A photo of this scene appeared in the article “Physicians for Fang and Fur,” published in February 1964 in Columbia Magazine.  It wasn’t my first appearance in a magazine.  The Saturday Evening Post had published a poem he wrote about me as a “pink and precious” infant “tiny, elfin, fey.”  But it was my first appearance as an identifiable person.

Anyway, immediately after this photo was taken Read the rest of this entry »

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Goodall: Colonialist China in New Scramble for Africa

Posted by Richard Conniff on February 18, 2014

(Photo: Michael Collopy)

(Photo: Michael Collopy)

This comes from Agence France-Presse in Johannesburg, via today’s South China Morning Post:

China is exploiting Africa’s resources just like European colonisers did, with disastrous effects for the environment, acclaimed primatologist Jane Goodall has said.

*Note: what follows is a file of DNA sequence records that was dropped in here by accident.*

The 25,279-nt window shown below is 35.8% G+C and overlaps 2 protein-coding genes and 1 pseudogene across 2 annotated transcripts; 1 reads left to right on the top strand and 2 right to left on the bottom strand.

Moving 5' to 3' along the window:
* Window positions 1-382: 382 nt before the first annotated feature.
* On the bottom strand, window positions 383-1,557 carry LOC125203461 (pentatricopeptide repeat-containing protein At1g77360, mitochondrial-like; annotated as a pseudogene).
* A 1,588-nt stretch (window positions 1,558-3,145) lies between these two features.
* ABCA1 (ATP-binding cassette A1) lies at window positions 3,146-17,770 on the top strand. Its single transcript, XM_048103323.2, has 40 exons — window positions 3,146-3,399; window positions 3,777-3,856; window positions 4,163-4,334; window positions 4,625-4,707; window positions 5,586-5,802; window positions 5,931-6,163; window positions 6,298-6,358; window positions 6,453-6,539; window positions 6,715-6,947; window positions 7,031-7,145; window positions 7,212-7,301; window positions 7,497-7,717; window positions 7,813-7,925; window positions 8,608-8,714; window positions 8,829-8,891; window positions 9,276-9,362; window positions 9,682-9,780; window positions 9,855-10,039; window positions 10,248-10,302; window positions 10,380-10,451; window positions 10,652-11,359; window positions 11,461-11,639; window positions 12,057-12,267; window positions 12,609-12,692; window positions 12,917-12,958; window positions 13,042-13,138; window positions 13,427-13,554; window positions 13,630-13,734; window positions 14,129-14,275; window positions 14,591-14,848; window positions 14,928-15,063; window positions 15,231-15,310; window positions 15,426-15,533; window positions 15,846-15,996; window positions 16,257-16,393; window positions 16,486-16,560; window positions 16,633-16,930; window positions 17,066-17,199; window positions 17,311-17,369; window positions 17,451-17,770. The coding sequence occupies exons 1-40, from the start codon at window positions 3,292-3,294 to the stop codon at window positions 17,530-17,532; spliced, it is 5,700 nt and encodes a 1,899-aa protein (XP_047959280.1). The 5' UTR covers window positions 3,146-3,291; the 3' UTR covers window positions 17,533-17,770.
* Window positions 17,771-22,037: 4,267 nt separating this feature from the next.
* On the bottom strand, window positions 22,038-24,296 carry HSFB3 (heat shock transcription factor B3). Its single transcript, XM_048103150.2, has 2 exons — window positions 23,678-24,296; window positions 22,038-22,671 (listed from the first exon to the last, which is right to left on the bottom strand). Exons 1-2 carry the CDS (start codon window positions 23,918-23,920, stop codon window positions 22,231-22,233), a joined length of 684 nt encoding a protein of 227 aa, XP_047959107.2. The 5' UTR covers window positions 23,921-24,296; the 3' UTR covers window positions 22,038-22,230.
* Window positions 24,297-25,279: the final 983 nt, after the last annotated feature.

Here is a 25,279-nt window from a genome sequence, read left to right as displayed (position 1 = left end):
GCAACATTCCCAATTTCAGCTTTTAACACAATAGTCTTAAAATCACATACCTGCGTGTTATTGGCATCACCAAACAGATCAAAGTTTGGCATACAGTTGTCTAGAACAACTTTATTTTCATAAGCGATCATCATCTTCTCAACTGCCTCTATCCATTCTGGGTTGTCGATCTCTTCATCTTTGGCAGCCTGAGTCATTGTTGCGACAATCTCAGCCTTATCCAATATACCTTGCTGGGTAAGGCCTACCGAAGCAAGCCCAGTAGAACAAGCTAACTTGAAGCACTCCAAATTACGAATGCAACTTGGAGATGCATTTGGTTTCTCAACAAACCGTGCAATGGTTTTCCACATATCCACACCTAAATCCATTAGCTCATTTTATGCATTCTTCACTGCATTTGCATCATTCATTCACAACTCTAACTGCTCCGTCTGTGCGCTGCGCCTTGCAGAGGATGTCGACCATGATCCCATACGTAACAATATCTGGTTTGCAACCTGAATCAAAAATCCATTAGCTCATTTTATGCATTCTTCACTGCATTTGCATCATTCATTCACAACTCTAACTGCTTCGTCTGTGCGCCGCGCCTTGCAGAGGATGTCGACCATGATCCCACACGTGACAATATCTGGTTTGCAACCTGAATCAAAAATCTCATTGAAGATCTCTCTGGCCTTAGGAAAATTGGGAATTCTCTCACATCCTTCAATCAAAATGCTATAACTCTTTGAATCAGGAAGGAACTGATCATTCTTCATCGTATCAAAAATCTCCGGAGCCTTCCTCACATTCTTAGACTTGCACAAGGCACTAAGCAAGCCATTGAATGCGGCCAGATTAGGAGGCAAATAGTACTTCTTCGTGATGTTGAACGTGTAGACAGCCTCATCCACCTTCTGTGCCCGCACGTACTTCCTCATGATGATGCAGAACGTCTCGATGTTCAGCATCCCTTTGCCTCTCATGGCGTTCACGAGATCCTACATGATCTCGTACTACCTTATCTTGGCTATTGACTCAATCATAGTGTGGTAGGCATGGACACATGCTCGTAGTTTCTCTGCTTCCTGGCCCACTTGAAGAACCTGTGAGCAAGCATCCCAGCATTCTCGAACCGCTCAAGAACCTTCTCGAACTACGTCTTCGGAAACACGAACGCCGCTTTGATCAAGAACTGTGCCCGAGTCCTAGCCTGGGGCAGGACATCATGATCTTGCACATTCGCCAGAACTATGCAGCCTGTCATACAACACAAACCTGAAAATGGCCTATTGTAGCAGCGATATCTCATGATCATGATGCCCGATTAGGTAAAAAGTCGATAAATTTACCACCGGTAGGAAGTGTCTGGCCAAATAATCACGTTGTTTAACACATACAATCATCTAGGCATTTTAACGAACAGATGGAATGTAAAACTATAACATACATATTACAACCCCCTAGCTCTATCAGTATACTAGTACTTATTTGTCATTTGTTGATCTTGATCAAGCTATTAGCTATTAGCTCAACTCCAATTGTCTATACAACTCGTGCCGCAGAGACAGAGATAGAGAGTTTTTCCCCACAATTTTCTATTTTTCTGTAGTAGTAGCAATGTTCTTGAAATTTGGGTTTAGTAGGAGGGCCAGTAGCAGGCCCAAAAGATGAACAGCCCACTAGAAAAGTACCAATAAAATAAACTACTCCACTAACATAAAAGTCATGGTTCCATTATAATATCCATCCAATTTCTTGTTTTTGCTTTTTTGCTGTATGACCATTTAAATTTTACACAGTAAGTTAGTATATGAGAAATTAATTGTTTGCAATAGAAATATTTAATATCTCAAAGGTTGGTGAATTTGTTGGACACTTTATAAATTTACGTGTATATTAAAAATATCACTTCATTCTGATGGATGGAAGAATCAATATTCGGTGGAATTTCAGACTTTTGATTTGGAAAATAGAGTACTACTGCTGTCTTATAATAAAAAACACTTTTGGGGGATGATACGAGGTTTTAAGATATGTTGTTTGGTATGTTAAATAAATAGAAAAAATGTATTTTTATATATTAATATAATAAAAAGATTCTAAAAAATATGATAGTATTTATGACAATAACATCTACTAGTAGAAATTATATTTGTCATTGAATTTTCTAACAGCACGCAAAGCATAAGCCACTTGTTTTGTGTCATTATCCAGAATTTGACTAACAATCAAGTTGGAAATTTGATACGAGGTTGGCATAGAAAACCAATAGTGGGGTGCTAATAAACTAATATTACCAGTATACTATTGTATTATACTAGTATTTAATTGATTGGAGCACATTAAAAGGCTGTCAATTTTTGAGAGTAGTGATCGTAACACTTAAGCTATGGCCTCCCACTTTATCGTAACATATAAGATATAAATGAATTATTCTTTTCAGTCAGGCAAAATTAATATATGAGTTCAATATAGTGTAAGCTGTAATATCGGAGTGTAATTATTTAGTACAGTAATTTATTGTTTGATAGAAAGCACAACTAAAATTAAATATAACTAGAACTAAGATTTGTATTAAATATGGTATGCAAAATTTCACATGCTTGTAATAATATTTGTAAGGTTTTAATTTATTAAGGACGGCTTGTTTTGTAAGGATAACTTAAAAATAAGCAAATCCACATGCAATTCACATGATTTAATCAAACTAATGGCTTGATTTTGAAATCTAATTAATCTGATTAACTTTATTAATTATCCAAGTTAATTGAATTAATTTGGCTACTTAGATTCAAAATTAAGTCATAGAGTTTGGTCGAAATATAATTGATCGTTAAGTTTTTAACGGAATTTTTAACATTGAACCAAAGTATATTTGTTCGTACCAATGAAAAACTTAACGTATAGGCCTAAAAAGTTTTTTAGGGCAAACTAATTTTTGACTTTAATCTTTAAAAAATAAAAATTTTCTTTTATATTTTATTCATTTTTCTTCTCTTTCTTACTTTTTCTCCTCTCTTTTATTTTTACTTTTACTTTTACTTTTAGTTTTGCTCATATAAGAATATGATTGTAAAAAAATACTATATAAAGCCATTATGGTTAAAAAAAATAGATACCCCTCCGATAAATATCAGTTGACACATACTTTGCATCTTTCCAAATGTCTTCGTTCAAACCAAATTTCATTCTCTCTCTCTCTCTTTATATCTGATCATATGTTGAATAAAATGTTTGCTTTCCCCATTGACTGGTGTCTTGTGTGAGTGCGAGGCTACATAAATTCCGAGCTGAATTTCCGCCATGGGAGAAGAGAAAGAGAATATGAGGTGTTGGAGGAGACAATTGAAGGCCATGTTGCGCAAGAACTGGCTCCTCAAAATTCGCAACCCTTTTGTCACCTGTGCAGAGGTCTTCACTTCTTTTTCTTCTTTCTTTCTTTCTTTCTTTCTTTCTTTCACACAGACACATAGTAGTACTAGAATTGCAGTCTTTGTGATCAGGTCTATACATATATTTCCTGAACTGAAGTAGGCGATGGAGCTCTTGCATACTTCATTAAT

On the eve of her 80th birthday, the fiery British wildlife crusader is whizzing across the world giving a series of lectures on the threats to our planet.

And the rising world power’s involvement on the continent especially raises alarms when it comes to her beloved chimpanzees and wildlife habitats.

During the last decade China has been investing heavily in African natural resources, developing mines, oil wells and running related construction companies.

Activists accuse Chinese firms of paying little attention to the environmental impact of their race for resources.

“In Africa, China is merely doing what the colonialist did. They want Read the rest of this entry »

Posted in Conservation and Extinction, Environmental Issues, The Primate File | Tagged: , , , | 1 Comment »

Lyme Disease? Apply 30 Live Ticks and Call Back in the Morning.

Posted by Richard Conniff on February 15, 2014

The deer tick, Ixodes scapularis

Soon to be available by prescription? The deer tick, Ixodes scapularis